Contents

Advantages of small business

A small business can be started at a very low cost and on a part-time basis. Small business is also well suited to internet marketing because it can easily serve specialized niches, something that would have been more difficult prior to the internet revolution which began in the late 1990s. Adapting to change is crucial in business and particularly small business; not being tied to any bureaucratic inertia, it is typically easier to respond to the marketplace quickly. Small business proprietors tend to be intimate with their customers and clients which results in greater accountability and maturity.

Independence is another advantage of owning a small business. One survey of small business owners showed that 38% of those who left their jobs at other companies said their main reason for leaving was that they wanted to be their own bosses.[citation needed] Freedom to operate independently is a reward for small business owners. In addition, many people desire to make their own decisions, take their own risks, and reap the rewards of their efforts. Small business owners have the satisfaction of making their own decisions within the constraints imposed by economic and other environmental factors.[2] However, entrepreneurs have to work very long hours and understand that ultimately their customers are their bosses.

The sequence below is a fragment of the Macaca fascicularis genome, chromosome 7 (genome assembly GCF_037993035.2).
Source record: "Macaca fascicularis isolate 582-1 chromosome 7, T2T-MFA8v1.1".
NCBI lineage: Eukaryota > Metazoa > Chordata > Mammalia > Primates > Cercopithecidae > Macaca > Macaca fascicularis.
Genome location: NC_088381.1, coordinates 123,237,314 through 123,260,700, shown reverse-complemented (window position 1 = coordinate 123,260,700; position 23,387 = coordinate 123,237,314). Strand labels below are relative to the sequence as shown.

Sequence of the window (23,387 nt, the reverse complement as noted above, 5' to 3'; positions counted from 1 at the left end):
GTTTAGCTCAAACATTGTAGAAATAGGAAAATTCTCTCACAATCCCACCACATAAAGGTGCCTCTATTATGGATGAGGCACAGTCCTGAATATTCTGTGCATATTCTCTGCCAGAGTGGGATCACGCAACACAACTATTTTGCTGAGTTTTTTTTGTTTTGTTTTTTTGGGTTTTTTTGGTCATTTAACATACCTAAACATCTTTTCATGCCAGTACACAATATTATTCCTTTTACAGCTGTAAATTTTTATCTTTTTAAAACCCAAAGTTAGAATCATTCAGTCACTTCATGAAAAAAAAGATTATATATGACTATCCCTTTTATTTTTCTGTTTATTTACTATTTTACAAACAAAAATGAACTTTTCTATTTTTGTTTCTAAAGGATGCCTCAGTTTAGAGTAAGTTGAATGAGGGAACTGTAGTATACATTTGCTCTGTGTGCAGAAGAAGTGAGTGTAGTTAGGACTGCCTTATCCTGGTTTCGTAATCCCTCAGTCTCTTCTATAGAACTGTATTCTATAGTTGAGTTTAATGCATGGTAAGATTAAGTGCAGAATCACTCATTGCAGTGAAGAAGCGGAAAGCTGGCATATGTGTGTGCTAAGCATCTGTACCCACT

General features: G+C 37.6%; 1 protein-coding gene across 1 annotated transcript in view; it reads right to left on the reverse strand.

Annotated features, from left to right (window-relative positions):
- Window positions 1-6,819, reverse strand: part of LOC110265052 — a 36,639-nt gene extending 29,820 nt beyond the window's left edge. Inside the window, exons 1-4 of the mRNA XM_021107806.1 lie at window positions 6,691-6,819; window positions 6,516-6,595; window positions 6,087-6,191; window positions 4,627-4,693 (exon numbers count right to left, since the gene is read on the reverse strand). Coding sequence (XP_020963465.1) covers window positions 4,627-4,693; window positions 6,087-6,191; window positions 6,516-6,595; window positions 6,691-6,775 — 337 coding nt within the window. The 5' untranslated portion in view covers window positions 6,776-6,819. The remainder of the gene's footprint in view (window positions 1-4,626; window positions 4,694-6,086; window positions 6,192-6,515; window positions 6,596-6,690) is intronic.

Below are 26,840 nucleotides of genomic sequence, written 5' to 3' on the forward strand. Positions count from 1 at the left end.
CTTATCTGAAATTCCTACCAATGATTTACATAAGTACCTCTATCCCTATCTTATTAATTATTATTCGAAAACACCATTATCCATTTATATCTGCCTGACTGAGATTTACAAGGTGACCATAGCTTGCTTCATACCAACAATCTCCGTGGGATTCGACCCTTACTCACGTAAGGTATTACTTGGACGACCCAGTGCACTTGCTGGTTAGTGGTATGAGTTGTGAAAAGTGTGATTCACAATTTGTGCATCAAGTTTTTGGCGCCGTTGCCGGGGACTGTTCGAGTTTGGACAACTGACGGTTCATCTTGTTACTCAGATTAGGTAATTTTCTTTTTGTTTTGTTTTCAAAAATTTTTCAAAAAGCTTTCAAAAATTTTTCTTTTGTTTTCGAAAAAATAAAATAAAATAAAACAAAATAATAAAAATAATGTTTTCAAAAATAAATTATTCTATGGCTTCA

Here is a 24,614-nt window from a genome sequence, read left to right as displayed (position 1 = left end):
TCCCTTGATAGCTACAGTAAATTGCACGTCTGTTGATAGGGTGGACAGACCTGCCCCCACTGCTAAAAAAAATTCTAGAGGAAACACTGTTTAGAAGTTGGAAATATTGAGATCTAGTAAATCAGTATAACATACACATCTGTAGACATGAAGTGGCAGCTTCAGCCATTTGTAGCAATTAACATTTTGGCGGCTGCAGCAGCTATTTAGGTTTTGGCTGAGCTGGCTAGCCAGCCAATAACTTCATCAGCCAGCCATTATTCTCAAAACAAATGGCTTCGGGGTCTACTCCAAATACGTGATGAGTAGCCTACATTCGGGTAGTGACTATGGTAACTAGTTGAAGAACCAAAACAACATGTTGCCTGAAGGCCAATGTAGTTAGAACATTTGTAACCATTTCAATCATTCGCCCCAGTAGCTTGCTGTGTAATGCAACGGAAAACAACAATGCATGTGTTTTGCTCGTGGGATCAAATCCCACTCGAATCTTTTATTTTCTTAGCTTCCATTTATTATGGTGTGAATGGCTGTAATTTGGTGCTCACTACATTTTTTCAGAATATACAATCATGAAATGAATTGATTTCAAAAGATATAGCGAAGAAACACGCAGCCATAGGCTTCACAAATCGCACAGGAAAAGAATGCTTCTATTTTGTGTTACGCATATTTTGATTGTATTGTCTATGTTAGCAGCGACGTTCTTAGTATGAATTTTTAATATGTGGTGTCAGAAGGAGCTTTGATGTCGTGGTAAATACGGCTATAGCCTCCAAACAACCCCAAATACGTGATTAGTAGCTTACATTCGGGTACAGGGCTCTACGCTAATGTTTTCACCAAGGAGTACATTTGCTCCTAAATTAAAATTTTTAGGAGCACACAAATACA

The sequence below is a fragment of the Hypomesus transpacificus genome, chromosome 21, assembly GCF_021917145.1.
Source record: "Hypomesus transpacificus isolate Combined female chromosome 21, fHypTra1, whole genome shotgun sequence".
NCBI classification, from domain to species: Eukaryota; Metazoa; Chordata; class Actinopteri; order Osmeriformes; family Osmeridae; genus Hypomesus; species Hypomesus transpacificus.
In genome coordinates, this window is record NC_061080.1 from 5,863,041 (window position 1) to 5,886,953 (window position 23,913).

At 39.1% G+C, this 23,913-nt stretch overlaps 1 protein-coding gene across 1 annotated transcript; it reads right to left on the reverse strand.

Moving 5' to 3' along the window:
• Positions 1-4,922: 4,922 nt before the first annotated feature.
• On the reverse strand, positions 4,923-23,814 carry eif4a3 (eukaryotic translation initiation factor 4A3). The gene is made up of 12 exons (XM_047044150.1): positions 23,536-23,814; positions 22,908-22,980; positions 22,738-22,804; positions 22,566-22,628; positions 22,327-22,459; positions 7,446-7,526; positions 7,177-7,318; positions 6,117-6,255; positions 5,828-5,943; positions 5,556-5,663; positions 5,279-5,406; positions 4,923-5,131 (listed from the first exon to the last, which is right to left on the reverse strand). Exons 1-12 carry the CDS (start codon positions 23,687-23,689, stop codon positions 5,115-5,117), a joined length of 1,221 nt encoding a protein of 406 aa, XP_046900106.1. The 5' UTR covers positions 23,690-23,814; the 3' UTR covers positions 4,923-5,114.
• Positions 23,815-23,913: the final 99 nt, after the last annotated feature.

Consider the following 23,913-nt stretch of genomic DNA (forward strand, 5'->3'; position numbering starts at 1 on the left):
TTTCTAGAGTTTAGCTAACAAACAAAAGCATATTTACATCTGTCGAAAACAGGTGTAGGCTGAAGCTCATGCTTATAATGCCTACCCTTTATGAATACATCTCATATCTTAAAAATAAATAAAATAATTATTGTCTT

Several organizations also provide help for the small business sector, such as the Internal Revenue Service's Small Business and Self-Employed One-Stop Resource.[3]

Problems faced by small businesses

Small businesses often face a variety of problems related to their size. A frequent cause of bankruptcy is undercapitalization. This is often a result of poor planning rather than economic conditions - it is common rule of thumb that the entrepreneur should have access to a sum of money at least equal to the projected revenue for the first year of business in addition to his anticipated expenses. For example, if the prospective owner thinks that he will generate $100,000 in revenues in the first year with $150,000 in start-up expenses, then he should have no less than $250,000 available. Failure to provide this level of funding for the company could leave the owner liable for all of the company's debt should he end up in bankruptcy court, under the theory of undercapitalization.